A’town prices soaring


Arrowtown’s increasing desirability, combined with a shortage of sections, is pushing property prices to record levels.

According to Quotable Value, the median house value is a staggering $1,342,650.

Luxury Real Estate New Zealand director Terry Spice says there’ve now been 18 or 19 sales of over $2 million, “which is really quite a milestone”.

He calls Arrowtown “an adult playground” because of its sophisticated restaurants, bars and golf courses.

In some cases, he says buyers have sold up rural blocks to move there.

There’ve been no $3m sales yet, but Spice’s Arrowtown-based agency recently sold a section “in a very prestigious street” for just over $2m.

His firm’s listing a brand-new, premium home in the new Linksgate subdivision, which has a replacement value of about $2.5m, and is about to list a contemporary home in Reid Crescent, just outside the historic zone, which is likely to sell for $2m-plus

Long-time local Ray White principal Richard Newman says sales for the year ended November were 17.1 per cent down on last year, but prices, at $1,075,509, were 3.7 per cent up.

Section prices declined 17.6 per cent to $720,000, but only seven sales were recorded.

Titles for other section sales are yet to come through.

These include the 20-lot Arrowfields subdivision, off McDonnell Road, where Colliers International’s sold 12 sections ranging from $500,000 to $595,000.

Colliers has also sold eight sections, with another under contract, at the 12-lot Three Mayors Ridge, in central Arrowtown, for between $700,000 and $915,000.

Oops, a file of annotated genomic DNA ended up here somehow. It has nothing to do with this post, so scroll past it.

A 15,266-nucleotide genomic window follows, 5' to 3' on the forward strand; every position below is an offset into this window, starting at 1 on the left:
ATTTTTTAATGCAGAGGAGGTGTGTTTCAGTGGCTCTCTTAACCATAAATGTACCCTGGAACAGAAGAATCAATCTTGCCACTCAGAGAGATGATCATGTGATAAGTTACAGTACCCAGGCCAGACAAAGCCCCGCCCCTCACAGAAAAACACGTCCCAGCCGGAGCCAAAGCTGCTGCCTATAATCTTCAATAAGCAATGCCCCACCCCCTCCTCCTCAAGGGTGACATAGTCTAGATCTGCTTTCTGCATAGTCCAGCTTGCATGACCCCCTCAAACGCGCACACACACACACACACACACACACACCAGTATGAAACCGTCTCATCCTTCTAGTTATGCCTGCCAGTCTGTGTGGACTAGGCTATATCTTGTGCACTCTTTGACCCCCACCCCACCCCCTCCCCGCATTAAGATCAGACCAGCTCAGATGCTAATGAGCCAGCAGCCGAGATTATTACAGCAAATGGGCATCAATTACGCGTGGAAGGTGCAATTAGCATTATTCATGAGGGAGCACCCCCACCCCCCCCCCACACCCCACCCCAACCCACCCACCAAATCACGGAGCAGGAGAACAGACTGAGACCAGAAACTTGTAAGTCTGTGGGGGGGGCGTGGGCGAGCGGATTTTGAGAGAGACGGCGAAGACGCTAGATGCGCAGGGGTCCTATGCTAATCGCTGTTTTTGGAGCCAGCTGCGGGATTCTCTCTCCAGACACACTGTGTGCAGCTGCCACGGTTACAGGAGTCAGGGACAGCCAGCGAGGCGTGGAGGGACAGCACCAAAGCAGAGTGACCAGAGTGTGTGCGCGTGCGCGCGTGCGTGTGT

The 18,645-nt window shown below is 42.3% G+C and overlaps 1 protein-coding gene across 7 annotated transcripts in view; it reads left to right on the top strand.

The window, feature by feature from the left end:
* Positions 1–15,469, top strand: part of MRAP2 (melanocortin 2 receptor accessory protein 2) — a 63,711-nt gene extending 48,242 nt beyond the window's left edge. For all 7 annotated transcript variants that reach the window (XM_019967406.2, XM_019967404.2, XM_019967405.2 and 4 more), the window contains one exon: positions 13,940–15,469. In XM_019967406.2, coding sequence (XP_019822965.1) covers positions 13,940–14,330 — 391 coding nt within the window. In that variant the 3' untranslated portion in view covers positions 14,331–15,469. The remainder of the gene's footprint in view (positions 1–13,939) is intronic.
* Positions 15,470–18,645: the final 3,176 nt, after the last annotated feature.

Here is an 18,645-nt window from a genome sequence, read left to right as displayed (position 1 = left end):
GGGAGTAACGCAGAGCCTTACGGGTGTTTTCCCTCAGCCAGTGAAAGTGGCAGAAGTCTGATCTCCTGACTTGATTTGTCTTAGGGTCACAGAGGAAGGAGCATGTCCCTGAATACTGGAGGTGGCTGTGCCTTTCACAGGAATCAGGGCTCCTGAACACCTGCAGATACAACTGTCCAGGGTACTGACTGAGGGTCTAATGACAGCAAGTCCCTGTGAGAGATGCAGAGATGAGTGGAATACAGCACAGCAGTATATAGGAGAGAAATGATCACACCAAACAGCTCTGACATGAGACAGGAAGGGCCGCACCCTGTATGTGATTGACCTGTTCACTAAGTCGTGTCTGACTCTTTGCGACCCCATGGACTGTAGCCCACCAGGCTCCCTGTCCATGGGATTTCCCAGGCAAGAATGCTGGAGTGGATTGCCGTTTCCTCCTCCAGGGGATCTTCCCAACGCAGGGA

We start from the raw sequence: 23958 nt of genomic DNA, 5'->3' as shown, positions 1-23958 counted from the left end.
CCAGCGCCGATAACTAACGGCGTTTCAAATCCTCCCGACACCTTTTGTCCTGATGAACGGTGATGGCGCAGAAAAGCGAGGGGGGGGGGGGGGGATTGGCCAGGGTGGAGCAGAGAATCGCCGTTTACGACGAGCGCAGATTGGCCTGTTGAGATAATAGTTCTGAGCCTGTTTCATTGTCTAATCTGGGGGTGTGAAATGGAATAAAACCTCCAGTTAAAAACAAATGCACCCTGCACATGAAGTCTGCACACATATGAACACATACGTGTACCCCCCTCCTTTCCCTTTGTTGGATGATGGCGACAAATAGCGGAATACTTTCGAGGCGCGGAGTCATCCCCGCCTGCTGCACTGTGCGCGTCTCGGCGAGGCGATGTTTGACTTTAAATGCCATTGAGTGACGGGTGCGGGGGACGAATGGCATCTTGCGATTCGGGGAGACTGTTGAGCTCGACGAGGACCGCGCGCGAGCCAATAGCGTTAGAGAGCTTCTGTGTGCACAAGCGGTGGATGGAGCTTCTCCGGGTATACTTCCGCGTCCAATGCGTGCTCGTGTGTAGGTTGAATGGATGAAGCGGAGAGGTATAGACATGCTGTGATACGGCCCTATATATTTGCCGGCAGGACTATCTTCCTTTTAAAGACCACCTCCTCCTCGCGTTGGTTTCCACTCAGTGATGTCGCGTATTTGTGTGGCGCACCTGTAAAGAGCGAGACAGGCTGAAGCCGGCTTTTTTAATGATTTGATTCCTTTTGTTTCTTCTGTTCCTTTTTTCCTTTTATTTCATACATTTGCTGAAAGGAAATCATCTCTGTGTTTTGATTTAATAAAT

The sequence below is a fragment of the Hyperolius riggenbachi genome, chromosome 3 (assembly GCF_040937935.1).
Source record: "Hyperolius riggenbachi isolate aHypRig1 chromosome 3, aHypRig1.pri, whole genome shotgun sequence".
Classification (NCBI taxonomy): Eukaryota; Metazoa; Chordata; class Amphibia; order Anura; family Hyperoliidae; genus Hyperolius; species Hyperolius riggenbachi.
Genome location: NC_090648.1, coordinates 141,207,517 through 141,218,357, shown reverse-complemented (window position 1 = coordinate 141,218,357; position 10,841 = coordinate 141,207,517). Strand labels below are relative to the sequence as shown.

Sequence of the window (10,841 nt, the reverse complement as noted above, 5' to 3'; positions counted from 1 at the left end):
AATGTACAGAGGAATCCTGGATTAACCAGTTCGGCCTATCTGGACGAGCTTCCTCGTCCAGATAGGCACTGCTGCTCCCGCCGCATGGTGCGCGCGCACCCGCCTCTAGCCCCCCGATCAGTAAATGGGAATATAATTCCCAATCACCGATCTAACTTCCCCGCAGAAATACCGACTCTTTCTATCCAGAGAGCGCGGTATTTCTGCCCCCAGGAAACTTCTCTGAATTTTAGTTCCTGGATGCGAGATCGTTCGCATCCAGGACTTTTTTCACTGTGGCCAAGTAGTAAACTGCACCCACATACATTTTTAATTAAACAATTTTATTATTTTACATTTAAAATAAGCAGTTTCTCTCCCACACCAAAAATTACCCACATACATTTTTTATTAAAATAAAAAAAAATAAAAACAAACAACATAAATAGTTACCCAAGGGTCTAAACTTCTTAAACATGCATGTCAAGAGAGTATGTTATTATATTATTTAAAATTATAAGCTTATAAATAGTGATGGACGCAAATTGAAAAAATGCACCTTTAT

Meanwhile, all but two of the 28 sections in Linksgate’s first stage, near Butel Park and Millbrook Resort, have sold for about $650,000 a pop.

Newman says apart from about 12 more sections in Linksgate’s second stage, probably 20-odd more at Arrowfields, and possibly a Queenstown Lakes Community Housing Trust subdivision at Jopp Street, the town will be virtually full.

That’s because the town has a proscribed urban boundary.

Newman notes that $2m-plus sales were quite rare only a few years ago.

He says they’re occurring mainly in the Cotter Avenue/Advance Terrace ridgeline, overlooking The Hills golf course, and in the historic zone where subdivision’s mooted in the proposed district plan and where it’s a short walk to town.

Many of the new buyers aren’t living full-time in Arrowtown, he adds.

“In effect, this market has priced a lot of people out of Arrowtown.

“You’re getting a different demographic of people coming to live here.”

With fewer young families, Arrowtown School’s roll is dropping.

“The community is not falling apart but it’s not what it was. Clubs are finding it hard to get people to join, and the fire brigade’s struggling for numbers in the daytime.”